The Marriage Conundrum

Marriage has always been at the center of politics. In most of the world it was instituted to solve problems-to settle dynastic disputes, to distribute property, or to join one family to another. The struggle to control marriage initiated civil wars, deposed monarchs, and even created churches. Today, it continues to divide Americans.

Yet, the roots of Western Christian marriage are unique-stemming from Christ himself.

Early Christians in the first through third century understood marriage to be a union between one man and one woman created by God as a consummated partnership described in Genesis 2. Early Christian leaders, such as the Apostle Paul, explained that marriage was more than just a union between two people. It was an act of worship that pointed to Christ's sacrificial relationship with the church (Ephesians 5). Therefore, marriage was not about a contract or a financial engagement as had been the custom for centuries prior, but a sacred union that should reflect God's love. Christ turned the accepted cultural norms about marriage on its head.

Later, in the fourth century, Constantine, the first Roman emperor to convert to Christianity, instituted Christianity as the official religion of the Roman Empire. This act formalized Christian customs and grew the responsibility of the Roman church, which over time became formally responsible for officiating marriages.

It wasn't until the Protestant Reformation in the 16th century that the recording of marriages and establishing of rules for marriage became a function of the state. Martin Luther, the Catholic priest who initiated the Protestant Reformation in Germany said that marriage was a "worldly thing ... that belongs to the realm of government." John Calvin, his Swiss counterpart, expressed a similar opinion. Calvin and his colleagues reformulated Christian marriage by enacting the Marriage Ordinance of Geneva, which imposed "The dual requirements of state registration
and church consecration to constitute marriage" as valid.

By the 17th century, many of the Protestant European countries' governments were responsible for instituting marriage.

English Puritans, who rejected the Church of England's view of marriage and immigrated to America in the early 1600s, believed that marriage was a civil contract, not a religious ceremony. The law they instituted required that marriage be "agreed" or "executed" (not "performed" or "solemnized") before a magistrate, not a minister. They also legalized divorce if the terms of the marriage covenant were broken. These customs became the model for marriage throughout New England. Other parts of colonial America followed different traditions -- Virginians followed the Anglican view of marriage, Quakers brought their own version to Delaware, and Catholics instituted their belief in Maryland and other states.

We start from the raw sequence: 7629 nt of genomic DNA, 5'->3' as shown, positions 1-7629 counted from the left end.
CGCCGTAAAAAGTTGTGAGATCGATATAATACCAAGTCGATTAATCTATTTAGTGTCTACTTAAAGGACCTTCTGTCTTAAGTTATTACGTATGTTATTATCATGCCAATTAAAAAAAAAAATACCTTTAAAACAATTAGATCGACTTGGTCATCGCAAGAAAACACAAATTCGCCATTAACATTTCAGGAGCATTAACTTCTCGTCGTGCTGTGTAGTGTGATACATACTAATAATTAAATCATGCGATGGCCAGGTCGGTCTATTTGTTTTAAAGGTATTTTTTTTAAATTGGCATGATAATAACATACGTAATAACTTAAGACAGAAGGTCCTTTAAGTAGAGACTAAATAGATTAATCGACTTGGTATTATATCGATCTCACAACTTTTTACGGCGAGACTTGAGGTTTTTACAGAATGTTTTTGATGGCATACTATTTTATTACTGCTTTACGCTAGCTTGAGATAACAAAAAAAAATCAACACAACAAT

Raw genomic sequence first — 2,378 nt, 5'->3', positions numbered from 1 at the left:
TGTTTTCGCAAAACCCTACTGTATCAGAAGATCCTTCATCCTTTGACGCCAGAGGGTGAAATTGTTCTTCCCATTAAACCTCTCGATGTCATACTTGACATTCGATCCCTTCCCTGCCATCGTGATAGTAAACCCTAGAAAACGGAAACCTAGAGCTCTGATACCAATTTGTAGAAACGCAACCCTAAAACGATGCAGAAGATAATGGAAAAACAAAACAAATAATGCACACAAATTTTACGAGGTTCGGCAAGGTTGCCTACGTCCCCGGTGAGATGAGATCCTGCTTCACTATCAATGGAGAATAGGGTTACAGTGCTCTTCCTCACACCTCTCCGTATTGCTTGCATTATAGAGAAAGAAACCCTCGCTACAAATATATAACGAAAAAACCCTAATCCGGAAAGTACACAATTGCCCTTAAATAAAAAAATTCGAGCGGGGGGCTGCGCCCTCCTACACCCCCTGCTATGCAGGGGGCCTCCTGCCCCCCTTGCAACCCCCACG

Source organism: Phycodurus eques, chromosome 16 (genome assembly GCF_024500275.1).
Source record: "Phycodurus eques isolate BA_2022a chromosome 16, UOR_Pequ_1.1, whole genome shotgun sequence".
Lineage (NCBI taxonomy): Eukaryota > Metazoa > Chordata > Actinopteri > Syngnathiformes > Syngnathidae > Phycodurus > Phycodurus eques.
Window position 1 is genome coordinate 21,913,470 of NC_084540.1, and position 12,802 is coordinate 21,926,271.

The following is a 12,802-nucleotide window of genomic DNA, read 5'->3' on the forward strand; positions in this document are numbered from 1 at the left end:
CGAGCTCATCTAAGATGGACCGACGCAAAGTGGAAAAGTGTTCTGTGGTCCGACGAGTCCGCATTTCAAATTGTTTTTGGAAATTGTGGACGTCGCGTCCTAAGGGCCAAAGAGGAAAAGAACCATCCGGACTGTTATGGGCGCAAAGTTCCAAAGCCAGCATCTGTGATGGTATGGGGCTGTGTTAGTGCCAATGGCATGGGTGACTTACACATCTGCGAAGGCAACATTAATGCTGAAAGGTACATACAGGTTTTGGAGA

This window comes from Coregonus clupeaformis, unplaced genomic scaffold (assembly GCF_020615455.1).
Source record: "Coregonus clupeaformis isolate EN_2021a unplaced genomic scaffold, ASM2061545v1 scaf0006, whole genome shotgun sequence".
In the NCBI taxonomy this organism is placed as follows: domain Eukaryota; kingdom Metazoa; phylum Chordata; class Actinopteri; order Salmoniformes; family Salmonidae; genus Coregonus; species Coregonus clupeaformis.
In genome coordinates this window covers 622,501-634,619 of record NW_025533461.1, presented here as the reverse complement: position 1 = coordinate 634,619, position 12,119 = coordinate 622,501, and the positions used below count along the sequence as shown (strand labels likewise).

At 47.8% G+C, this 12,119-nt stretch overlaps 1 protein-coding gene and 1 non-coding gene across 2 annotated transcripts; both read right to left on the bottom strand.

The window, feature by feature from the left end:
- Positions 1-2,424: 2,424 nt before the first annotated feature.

Unlike its European counterparts, which instituted civil marriage in the 18th and 19th centuries, the United States left the issue of marriage to the states. Marriage was not codified until 1996 through the Defense of Marriage Act. In fact, marriage today resembles a mélange of western Christian marriage traditions within a federalist system.

Since 2004, over ten states have granted marriage licenses to same-sex couples (Connecticut, Iowa, Maine, Maryland, Massachusetts, Oregon, New Hampshire, New York, Vermont, Washington, Washington, D.C.). In California, same-sex marriage could be legally performed between June 16 and Nov. 4, 2008, until voters passed Proposition 8, which prohibited it. Proposition 8 will soon be decided on by the Supreme Court. To date, 41 states prohibit same-sex marriage by statute or state constitution. On May 9, 2012 President Obama became the first sitting U.S. president to express his support for the legalization of same-sex marriage.

How did we get in this quagmire?

The Protestant Reformation was instrumental in moving marriage into the civil realm. Perhaps, had the 16th century Christians followed the early church's example, marriage may not have been thrust into the responsibility of government at all.

In light of this, American Christians find themselves in an ironic and divided situation. As citizens of a secular country they must be licensed by the state to validate a practice that is rooted in a religious belief. Should this be the case? Should a practice rooted in a Judeo-Christian faith even be under the auspices of government? If marriage had been left to the church, the church could marry those who practice and follow its beliefs. Civil unions among same-sex couples could be left to the government, providing the full range of civil liberties citizens in a democracy expect.

Granted, 17th century Puritans viewed the government as agents of God's authority, but they never could have foreseen how non-Christians would want to use marriage as a political right, erasing Judeo-Christian values through civil law.

Bethany Blankley worked in politics for over ten years, on Capitol Hill for four U.S. Senators and one U.S. Congressman, and in New York for a former governor. She also previously taught at the New York School of the Bible and worked with several non-profits. She earned her masters degree in theology from The University of Edinburgh, Scotland, and her bachelors degree in politics from the University of Maryland. She is a political analyst for Fox News Radio, and she has appeared on television and radio programs nationwide. Follow her: @BethanyBlankley